Descent Into Homelessness: Stop All the Clocks

dead

Editor’s note: In this six-part series, Denise documents her journey through homelessness. From normality, to troubled and teetering to full blown devastation and back again, she shares her story: Descent into Homelessness. This is part two; click here for part one.

Bear is dead.

Bear is dead, and in an instant, the wobbly little scaffold that was keeping me together collapses and crashes in pieces all around me.

I’m broken.

I’m done.

It’s a week before my birthday and the only thing left in my life that I actually give two shits about is lying dead on a table in front of me.

I literally cannot bear it. I feel my head implode.

My phone starts to ring. I ignore it. It rings again. This time I answer, attempting to explain through my tsunami of tears to some poor, unsuspecting, faceless person on the other end. “No, actually, I can’t talk right now, that my world is crashing down around me and so I really do not want to buy their life insurance, or a phone contract, or double-glazing or whatever it is they are trying to sell to me today.”

I hang up before they get a chance to draw breath.

I’m ushered into a side room. I’d like to think that it’s because the staff care enough about me and Bear to want to make sure that I’m ok. But in reality, I think they just don’t want me scaring anyone else in here with my madness.

They make me cups of tea. A box of tissues appears. The staff tells me to stay as long as I like until I’m feeling better.

As of today, hell will literally freeze over before that can happen.

I stay for what feels like an eternity.

I just can’t bear to leave him here, in this place that he hated. It always used to scare him. His very own Room 101. I try to tell myself that at least he doesn’t have to be scared anymore, although that’s little consolation. None at all, actually.

The staff are getting twitchy now. They tell me that if I’m ready, they will take it from here.
Only I’m not ready. I’ll never be ready for this day. So no, I don’t want them “taking it” whatever that means. And I definitely don’t want them taking him.

He’s my friend, my wingman, my everything right now. A furry, one-eyed ball of glue that was the only thing keeping me together. It’s incomprehensible to me that the next time I see him he will be just ashes in a box. He doesn’t belong in a box … He belongs here … with me.

I wish that I could tell them that, but I can’t formulate the words. And anyway, I know that I don’t actually have a say in this now. He’s dead and I’m grieving. I’m not thinking rationally.

The staff have got a job to do. I need to let them do that.

I finally let them take him and then I’m shown out of the side door.

Within seconds I’m alone and out on the street.

I cry all the way back to the caravan park, fully aware that I must look a bit deranged. I don’t actually care if I’m honest. So if anyone asks me, I will say “Yes; yes, I am deranged actually, thank you for asking”… because as of this moment it’s true.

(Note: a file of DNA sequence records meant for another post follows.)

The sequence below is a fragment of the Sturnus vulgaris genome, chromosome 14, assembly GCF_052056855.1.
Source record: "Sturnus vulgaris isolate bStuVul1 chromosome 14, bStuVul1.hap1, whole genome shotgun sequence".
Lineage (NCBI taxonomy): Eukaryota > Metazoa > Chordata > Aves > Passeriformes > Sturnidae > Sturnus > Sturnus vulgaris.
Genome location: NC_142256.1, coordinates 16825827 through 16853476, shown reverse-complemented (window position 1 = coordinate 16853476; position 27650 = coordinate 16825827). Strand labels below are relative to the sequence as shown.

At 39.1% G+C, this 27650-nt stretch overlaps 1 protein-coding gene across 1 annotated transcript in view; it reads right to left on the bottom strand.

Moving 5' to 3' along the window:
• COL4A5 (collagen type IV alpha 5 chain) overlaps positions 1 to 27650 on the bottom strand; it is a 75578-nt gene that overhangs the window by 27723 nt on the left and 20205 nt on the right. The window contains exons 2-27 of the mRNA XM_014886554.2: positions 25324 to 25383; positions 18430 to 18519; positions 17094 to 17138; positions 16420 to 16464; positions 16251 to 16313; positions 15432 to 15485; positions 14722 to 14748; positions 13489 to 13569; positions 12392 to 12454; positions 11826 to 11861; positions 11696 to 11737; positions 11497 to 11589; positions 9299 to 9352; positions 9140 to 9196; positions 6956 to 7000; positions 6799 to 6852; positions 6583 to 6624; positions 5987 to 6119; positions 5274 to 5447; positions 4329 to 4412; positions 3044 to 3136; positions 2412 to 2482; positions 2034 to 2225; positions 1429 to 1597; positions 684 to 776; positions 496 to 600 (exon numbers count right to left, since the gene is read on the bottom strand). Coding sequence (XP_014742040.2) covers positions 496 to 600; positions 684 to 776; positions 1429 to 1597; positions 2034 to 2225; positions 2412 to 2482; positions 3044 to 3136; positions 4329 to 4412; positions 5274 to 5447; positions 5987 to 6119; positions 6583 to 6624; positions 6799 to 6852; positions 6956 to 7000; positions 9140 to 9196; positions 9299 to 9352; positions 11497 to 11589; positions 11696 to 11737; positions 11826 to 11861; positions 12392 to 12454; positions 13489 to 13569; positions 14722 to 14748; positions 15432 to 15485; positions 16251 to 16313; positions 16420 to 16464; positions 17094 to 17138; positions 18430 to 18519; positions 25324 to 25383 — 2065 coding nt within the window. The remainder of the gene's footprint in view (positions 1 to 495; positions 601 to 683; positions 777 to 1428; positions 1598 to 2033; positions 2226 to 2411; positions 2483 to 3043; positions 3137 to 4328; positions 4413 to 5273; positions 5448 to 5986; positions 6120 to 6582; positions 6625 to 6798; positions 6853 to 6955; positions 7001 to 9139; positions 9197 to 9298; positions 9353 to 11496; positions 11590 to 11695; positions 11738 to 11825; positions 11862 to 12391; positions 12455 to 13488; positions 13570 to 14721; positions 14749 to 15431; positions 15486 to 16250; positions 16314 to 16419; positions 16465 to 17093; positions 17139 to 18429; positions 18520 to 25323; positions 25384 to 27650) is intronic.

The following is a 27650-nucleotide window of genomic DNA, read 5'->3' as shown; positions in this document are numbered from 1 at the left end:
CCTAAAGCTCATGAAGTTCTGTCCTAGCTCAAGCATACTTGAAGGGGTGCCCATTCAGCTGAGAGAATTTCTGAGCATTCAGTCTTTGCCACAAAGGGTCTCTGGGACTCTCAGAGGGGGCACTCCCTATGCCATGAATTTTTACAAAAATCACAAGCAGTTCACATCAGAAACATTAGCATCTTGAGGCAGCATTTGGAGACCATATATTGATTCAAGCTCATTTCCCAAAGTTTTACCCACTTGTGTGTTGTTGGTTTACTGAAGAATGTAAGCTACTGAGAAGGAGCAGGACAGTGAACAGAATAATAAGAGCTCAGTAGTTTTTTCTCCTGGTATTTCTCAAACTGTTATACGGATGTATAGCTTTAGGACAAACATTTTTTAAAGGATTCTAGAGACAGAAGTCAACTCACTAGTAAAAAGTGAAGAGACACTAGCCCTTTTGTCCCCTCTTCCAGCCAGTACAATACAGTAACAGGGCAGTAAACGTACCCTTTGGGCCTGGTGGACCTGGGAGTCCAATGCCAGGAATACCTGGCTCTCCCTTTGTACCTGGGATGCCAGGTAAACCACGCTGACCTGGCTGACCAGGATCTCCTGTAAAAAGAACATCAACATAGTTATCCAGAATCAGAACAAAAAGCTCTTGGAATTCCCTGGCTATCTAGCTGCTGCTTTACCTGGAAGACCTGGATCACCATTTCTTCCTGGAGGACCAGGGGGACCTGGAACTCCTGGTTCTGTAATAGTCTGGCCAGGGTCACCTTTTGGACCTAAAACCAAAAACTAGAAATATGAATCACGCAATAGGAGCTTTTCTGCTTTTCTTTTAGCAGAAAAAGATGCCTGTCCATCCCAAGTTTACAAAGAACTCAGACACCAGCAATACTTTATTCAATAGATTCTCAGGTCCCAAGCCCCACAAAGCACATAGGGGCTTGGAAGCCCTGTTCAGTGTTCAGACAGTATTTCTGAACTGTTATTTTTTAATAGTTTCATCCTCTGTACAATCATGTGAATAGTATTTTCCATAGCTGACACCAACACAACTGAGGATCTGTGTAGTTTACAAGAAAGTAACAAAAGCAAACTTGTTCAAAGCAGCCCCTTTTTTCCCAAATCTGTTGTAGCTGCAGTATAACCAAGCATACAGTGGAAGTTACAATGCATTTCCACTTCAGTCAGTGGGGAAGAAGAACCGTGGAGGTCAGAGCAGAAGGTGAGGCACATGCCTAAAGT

Maybe they will console me, or take me somewhere warm, possibly give me a shot of something so that in my dreams this isn’t actually happening. Then my life won’t be a car-crash and Bear will not be dead.

Only no-one stops to console me. Or take me somewhere warm.

There will be no shot to take my mind off things. I simply walk on in the rain instead.

I literally cannot take this. It’s too much. My heart was already broken … now it lies shattered, fragmented, in pieces.

Like me.

An eternity later, I get back to my van and curl up on the sofa.

It’s raining outside. Floods, actually. My tears make it look like a drizzle.

I don’t bother to change out of my clothes, I don’t have it in me to care that I’m soaked. Instead, I cry, and I cry, and I rage, and I rage … at the ceiling, a cushion, the walls and the sky. I tell God that he can stop now. That there’s nothing left to take.

I don’t think that he’s listening. Or maybe, I tell myself, he just doesn’t care.

I look at Bear’s bowls in the corner on the floor. I was hoping that he would be needing them tonight.

Only today has shown me that there is no hope now. There wasn’t for him and there isn’t for me.

And I realise with absolute conviction and clarity, that I literally give no fucks about anything now from here-on in.

I’ve had it with this shit.

I’m finished.

I’m done.

I want out …


Denise Harrison

Denise Harrison

     

Denise Harrison is a writer, blogger and podcaster bourne out of her own personal experience of homelessness, addiction and poor mental health. Her work has been featured in publications such as The Big Issue, Metro, The Guardian and Happiful Magazine as well several not for profits. She is passionate about raising awareness and tackling stigma around addiction and mental health and recently wrote the film script for an educational film called This Is Depression.

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